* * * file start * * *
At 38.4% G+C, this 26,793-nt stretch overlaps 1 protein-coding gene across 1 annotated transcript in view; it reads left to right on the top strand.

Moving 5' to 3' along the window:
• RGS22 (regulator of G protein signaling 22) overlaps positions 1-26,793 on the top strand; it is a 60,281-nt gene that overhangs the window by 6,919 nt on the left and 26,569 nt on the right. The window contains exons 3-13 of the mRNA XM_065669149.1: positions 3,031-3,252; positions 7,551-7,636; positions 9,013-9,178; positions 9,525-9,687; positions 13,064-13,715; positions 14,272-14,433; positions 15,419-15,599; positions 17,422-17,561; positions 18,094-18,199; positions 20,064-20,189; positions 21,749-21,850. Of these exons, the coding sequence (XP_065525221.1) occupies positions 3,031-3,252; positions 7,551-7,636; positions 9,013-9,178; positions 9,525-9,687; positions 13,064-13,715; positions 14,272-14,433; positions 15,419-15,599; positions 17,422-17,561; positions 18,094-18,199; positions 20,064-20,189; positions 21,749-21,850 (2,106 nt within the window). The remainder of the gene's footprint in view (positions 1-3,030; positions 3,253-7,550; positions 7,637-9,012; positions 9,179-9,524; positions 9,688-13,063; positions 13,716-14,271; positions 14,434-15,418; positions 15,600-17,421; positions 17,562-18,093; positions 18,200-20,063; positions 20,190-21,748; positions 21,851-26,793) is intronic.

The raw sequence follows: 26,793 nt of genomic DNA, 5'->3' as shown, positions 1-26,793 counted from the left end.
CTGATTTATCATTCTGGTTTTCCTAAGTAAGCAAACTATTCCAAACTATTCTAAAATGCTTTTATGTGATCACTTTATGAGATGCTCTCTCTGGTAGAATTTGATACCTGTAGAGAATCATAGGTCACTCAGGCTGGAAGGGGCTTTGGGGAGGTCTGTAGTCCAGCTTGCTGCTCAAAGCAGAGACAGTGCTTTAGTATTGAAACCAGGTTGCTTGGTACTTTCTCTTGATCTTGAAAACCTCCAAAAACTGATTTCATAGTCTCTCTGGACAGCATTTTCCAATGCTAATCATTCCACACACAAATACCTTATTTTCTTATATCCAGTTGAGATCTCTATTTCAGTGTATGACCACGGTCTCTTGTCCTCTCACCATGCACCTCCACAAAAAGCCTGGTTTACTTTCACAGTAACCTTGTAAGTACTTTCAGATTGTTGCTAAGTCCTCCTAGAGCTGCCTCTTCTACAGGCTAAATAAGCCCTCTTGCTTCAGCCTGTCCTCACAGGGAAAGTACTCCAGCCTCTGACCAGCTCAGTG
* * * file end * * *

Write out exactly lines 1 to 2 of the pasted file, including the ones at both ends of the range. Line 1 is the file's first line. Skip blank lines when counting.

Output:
At 38.4% G+C, this 26,793-nt stretch overlaps 1 protein-coding gene across 1 annotated transcript in view; it reads left to right on the top strand.

Moving 5' to 3' along the window: